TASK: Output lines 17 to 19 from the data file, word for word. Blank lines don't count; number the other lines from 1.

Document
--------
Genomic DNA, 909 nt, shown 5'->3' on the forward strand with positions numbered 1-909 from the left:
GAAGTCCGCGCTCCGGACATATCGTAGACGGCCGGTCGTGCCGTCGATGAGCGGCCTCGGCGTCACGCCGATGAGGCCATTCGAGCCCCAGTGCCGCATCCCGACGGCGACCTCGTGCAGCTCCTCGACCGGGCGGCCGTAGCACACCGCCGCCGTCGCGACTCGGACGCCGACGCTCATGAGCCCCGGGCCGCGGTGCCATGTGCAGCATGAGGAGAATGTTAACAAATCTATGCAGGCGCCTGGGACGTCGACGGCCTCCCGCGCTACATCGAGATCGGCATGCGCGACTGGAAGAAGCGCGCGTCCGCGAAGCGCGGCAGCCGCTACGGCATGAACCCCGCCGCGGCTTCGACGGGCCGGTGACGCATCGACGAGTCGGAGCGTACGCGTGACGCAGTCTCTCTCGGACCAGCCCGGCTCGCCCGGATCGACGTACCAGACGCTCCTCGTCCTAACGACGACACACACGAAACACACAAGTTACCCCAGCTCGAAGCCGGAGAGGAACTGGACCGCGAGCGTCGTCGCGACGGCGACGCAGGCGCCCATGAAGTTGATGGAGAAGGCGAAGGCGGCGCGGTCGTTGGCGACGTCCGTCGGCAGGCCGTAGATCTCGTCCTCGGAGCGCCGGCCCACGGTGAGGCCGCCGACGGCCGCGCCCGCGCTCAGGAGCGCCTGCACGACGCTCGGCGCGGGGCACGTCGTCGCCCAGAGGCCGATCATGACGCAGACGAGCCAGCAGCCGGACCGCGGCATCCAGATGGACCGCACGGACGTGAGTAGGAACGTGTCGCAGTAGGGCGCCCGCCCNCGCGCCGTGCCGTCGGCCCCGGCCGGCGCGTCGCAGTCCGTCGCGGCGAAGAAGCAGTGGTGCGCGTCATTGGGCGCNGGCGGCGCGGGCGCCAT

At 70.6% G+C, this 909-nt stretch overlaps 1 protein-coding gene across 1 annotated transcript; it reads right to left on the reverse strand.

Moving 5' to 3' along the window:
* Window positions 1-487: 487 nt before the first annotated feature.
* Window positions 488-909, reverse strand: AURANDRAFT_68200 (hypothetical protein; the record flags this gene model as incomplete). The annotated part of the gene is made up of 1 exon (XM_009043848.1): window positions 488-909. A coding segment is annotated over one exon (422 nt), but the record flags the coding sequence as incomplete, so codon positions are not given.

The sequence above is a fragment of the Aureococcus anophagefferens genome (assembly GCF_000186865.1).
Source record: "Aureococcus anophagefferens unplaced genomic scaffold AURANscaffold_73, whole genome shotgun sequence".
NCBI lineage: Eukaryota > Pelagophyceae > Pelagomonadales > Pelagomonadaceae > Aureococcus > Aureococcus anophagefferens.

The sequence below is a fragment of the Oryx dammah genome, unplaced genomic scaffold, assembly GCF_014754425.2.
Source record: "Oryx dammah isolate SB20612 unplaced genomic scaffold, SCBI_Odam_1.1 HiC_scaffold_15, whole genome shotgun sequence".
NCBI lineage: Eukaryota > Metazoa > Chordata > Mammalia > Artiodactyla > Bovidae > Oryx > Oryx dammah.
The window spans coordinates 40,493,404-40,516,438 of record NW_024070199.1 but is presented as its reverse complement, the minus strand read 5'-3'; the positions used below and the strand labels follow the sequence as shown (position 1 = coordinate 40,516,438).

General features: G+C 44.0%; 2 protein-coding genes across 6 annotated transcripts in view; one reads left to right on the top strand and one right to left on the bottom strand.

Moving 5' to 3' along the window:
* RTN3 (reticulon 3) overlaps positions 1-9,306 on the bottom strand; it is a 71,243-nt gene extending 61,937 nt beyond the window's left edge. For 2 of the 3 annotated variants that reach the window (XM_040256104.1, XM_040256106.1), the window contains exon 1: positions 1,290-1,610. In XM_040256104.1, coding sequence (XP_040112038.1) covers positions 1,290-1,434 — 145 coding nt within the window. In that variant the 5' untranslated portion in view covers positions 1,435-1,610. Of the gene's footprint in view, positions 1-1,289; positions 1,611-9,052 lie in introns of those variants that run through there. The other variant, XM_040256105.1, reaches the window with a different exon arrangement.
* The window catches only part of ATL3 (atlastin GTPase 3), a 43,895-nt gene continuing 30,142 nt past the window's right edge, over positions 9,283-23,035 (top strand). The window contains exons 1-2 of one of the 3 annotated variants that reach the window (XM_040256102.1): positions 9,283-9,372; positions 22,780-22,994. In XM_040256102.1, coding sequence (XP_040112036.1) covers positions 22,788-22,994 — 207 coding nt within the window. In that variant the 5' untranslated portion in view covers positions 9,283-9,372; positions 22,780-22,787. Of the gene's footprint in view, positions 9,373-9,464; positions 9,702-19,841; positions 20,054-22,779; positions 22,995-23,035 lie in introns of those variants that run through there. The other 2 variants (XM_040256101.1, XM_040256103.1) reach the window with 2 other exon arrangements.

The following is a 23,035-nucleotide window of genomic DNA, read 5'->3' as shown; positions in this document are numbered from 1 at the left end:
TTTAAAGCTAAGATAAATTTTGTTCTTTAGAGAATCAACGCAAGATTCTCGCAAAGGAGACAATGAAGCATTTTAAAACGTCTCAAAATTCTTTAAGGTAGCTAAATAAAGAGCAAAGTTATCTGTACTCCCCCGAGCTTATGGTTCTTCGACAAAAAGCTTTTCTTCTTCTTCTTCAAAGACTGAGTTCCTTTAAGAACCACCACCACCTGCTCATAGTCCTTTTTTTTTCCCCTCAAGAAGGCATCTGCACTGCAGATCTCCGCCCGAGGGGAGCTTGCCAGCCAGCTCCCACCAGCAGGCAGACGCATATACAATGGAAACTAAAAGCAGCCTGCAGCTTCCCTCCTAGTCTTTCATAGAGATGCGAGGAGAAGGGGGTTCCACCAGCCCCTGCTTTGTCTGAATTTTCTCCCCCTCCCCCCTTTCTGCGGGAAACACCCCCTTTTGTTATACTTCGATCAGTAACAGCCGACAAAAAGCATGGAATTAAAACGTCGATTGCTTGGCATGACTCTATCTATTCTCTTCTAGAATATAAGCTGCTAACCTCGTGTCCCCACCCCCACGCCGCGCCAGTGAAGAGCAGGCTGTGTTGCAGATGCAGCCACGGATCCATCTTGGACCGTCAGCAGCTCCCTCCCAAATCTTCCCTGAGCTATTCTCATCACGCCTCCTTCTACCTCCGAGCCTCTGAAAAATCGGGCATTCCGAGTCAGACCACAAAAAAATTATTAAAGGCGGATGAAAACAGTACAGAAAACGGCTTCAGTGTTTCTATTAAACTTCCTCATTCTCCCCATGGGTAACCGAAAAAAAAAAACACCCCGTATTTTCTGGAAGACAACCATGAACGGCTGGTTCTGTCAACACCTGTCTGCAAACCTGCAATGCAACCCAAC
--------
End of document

* The window catches only part of ATL3 (atlastin GTPase 3), a 43,895-nt gene continuing 30,142 nt past the window's right edge, over positions 9,283-23,035 (top strand). The window contains exons 1-2 of one of the 3 annotated variants that reach the window (XM_040256102.1): positions 9,283-9,372; positions 22,780-22,994. In XM_040256102.1, coding sequence (XP_040112036.1) covers positions 22,788-22,994 — 207 coding nt within the window. In that variant the 5' untranslated portion in view covers positions 9,283-9,372; positions 22,780-22,787. Of the gene's footprint in view, positions 9,373-9,464; positions 9,702-19,841; positions 20,054-22,779; positions 22,995-23,035 lie in introns of those variants that run through there. The other 2 variants (XM_040256101.1, XM_040256103.1) reach the window with 2 other exon arrangements.

The following is a 23,035-nucleotide window of genomic DNA, read 5'->3' as shown; positions in this document are numbered from 1 at the left end:
TTTAAAGCTAAGATAAATTTTGTTCTTTAGAGAATCAACGCAAGATTCTCGCAAAGGAGACAATGAAGCATTTTAAAACGTCTCAAAATTCTTTAAGGTAGCTAAATAAAGAGCAAAGTTATCTGTACTCCCCCGAGCTTATGGTTCTTCGACAAAAAGCTTTTCTTCTTCTTCTTCAAAGACTGAGTTCCTTTAAGAACCACCACCACCTGCTCATAGTCCTTTTTTTTTCCCCTCAAGAAGGCATCTGCACTGCAGATCTCCGCCCGAGGGGAGCTTGCCAGCCAGCTCCCACCAGCAGGCAGACGCATATACAATGGAAACTAAAAGCAGCCTGCAGCTTCCCTCCTAGTCTTTCATAGAGATGCGAGGAGAAGGGGGTTCCACCAGCCCCTGCTTTGTCTGAATTTTCTCCCCCTCCCCCCTTTCTGCGGGAAACACCCCCTTTTGTTATACTTCGATCAGTAACAGCCGACAAAAAGCATGGAATTAAAACGTCGATTGCTTGGCATGACTCTATCTATTCTCTTCTAGAATATAAGCTGCTAACCTCGTGTCCCCACCCCCACGCCGCGCCAGTGAAGAGCAGGCTGTGTTGCAGATGCAGCCACGGATCCATCTTGGACCGTCAGCAGCTCCCTCCCAAATCTTCCCTGAGCTATTCTCATCACGCCTCCTTCTACCTCCGAGCCTCTGAAAAATCGGGCATTCCGAGTCAGACCACAAAAAAATTATTAAAGGCGGATGAAAACAGTACAGAAAACGGCTTCAGTGTTTCTATTAAACTTCCTCATTCTCCCCATGGGTAACCGAAAAAAAAAAACACCCCGTATTTTCTGGAAGACAACCATGAACGGCTGGTTCTGTCAACACCTGTCTGCAAACCTGCAATGCAACCCAAC